The warm, sunny weather Bakersfield has been enjoying has many itching to dig back into their gardens. Just in time, Edible Schoolyard Kern County has brought back its annual Spring Plant Sale.
Last year's sale, like so many other events, was canceled due to the pandemic. Organizers are ready to open the garden on April 10 with some modified plans.
There are two options depending if people are comfortable shopping among a socially distanced group or if they would prefer a contactless experience.
Those who want to hand-select their plants can sign up for a 30-minute window between 10 a.m. and noon (spots between 9 and 10 a.m. have already been reserved) to shop.
Program manager Dylan Wilson said each window will only have a maximum of 30 shoppers along with up to 15 staffers spread out across the one-acre garden.
"Everything that we'll be selling will be edible plants: tomatoes, bell peppers, zucchini, very typical summer crops," he said.
There will also be fine herbs such as dill, parsley, cilantro, fennel and more. Flower starters will also be sold including zinnias, cosmos and bachelor's buttons (aka cornflowers).
All plants, regardless of size, will be sold for $3 each. The $6 admission fee also includes one plant.
Edible Schoolyard Kern County Extra Virgin Olive Oil ($15) and local honey ($17) will also be available to purchase.
For those not sure where to start, Wilson said they have ideas for seasoned gardeners to newbies working with a potted garden.
"One of the best parts about our plant sale is our garden team helping out. There is someone from the garden at each station. This is the perfect time to come in as a first-time gardener. We have a very expert team."
Previous sales have featured children's games, food for purchase and other fun but that's on hold for this year. Wilson is looking forward to bringing those elements back when guidelines allow for social interaction among larger groups.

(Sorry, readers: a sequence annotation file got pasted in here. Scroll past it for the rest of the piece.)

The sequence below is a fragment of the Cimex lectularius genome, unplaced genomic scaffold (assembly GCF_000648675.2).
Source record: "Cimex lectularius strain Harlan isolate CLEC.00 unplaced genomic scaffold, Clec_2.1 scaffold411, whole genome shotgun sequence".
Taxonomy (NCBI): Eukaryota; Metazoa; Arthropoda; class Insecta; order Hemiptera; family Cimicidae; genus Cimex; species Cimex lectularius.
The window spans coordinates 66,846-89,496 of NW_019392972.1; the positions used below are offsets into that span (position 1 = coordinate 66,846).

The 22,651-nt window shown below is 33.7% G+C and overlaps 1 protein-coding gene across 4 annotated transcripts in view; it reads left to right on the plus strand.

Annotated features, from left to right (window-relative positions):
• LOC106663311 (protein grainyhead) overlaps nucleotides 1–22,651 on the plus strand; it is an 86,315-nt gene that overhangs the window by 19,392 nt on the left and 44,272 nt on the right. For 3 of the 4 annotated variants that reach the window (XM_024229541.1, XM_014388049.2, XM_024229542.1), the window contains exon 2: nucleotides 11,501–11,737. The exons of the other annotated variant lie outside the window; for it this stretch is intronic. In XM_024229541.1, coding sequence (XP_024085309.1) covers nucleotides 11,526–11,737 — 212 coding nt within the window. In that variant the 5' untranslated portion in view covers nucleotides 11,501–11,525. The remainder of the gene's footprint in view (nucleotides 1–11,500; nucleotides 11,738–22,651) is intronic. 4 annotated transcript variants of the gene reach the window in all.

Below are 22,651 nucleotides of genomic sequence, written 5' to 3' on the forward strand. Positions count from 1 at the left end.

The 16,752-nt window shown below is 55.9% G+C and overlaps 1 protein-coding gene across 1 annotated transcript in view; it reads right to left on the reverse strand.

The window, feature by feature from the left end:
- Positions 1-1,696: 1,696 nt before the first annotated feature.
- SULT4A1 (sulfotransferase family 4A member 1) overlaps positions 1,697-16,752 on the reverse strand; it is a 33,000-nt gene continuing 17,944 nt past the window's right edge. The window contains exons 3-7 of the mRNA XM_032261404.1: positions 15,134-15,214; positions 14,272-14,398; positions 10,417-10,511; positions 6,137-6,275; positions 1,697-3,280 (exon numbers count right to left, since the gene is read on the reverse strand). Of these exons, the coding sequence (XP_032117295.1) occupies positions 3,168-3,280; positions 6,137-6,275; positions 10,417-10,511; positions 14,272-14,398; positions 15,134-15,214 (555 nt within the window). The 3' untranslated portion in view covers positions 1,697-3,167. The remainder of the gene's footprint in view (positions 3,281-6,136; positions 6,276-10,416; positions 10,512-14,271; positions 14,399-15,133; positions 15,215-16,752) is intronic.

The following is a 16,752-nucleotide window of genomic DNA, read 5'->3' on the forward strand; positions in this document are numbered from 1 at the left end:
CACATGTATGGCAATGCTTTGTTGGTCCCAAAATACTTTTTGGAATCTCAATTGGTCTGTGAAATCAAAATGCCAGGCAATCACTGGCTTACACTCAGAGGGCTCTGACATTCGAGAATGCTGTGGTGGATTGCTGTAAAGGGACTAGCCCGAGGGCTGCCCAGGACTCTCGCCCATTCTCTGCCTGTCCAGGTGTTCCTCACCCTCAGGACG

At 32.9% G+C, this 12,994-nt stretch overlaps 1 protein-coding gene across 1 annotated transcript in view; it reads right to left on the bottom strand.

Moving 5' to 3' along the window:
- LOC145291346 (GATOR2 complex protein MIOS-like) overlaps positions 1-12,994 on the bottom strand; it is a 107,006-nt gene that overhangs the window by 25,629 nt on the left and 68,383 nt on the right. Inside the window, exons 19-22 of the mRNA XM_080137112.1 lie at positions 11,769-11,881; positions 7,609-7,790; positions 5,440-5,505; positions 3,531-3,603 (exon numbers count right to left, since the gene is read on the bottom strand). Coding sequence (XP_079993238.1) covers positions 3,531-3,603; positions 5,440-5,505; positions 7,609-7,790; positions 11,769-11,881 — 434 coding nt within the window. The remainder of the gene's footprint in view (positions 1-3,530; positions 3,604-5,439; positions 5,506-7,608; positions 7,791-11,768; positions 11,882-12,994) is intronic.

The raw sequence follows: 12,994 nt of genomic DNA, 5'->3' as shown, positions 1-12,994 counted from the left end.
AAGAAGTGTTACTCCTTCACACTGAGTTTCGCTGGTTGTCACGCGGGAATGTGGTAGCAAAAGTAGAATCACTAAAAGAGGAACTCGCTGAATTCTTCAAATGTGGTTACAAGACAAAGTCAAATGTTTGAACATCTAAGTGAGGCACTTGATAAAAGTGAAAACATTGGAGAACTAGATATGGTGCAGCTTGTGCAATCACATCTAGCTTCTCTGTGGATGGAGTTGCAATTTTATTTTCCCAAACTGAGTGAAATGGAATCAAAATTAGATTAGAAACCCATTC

Those wanting to avoid crowds altogether can opt for the curbside pickup option. From 1 to 2 p.m., those with these tickets can follow the signs to an area where a member of the garden team will load their selected garden starter kit in their vehicle without the guest having to exit.
There are two kits from which to choose, each $30 (plus fee). The Summer Salad Gardening Kit comes with a six-pack of flowers, six-pack of lettuce, six-pack of fine herbs (parsley and dill), cherry and heirloom tomato plants, packet of radish seeds and sweet pepper, zucchini, sage and cucumber plants. Meanwhile the Salsa Gardening Kit comes with a six-pack of flowers, six-pack of lettuce, six-pack of cilantro, a full-size tomato plant, tomatillo and summer squash plants, packet of radish seeds and two each of hot pepper and sweet pepper plants. Both come with a planting guide and recipe(s) that utilize produce from the kit.
Wilson said the recipes inspired the kits.
"We created the recipes first," he said. "These are very seasonal options for the summer. What we wanted to be able to do was connect the vegetables and the plants the person was buying with the recipes. In each kit, they will receive a variety of plants to be able to connect it to the recipe in a farm-to-table cycle."
For the kits or sale entrance, tickets must be purchased in advance via Eventbrite links accessible from the ESYKC website.
The sale also gives parents a chance to get all the information about the upcoming summer camp, which is always a popular local draw and usually books up each session the day they are posted.
This year, enrollment will take place April 19 rather than the Monday after the sale, giving staff some time to finalize plans. Due to current day camp restrictions, group sizes will be reduced so don't delay if you want to snag a spot for your child, Wilson said.
Wilson expects between 750 to 1,000 plants will be sold, with the remainder of the 1,700-plant crop being donated to Apple Core Project's community garden, the Boys & Girls Clubs of Kern County, the CSUB Edible Garden and the CityServe garden currently under construction.
This year's plant sale was made possible by Jim Burke Ford and Bank of America, which has been a longtime support of ESYKC.